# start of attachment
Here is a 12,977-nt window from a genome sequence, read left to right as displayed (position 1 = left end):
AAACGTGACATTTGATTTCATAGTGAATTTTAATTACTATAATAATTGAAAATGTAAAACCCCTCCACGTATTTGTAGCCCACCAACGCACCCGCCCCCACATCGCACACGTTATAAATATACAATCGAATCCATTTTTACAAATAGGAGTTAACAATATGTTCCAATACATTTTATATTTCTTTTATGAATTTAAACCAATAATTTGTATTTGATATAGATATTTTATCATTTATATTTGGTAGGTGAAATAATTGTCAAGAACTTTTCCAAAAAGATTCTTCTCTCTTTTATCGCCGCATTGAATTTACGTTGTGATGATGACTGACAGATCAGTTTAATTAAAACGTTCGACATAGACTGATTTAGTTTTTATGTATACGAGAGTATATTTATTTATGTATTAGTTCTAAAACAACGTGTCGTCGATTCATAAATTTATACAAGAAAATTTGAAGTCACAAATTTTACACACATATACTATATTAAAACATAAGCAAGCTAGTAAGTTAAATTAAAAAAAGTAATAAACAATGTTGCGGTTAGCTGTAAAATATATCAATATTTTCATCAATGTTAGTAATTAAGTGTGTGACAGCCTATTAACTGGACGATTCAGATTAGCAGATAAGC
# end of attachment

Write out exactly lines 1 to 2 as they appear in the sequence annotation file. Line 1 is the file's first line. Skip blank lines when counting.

Here is a 12,977-nt window from a genome sequence, read left to right as displayed (position 1 = left end):
AAACGTGACATTTGATTTCATAGTGAATTTTAATTACTATAATAATTGAAAATGTAAAACCCCTCCACGTATTTGTAGCCCACCAACGCACCCGCCCCCACATCGCACACGTTATAAATATACAATCGAATCCATTTTTACAAATAGGAGTTAACAATATGTTCCAATACATTTTATATTTCTTTTATGAATTTAAACCAATAATTTGTATTTGATATAGATATTTTATCATTTATATTTGGTAGGTGAAATAATTGTCAAGAACTTTTCCAAAAAGATTCTTCTCTCTTTTATCGCCGCATTGAATTTACGTTGTGATGATGACTGACAGATCAGTTTAATTAAAACGTTCGACATAGACTGATTTAGTTTTTATGTATACGAGAGTATATTTATTTATGTATTAGTTCTAAAACAACGTGTCGTCGATTCATAAATTTATACAAGAAAATTTGAAGTCACAAATTTTACACACATATACTATATTAAAACATAAGCAAGCTAGTAAGTTAAATTAAAAAAAGTAATAAACAATGTTGCGGTTAGCTGTAAAATATATCAATATTTTCATCAATGTTAGTAATTAAGTGTGTGACAGCCTATTAACTGGACGATTCAGATTAGCAGATAAGC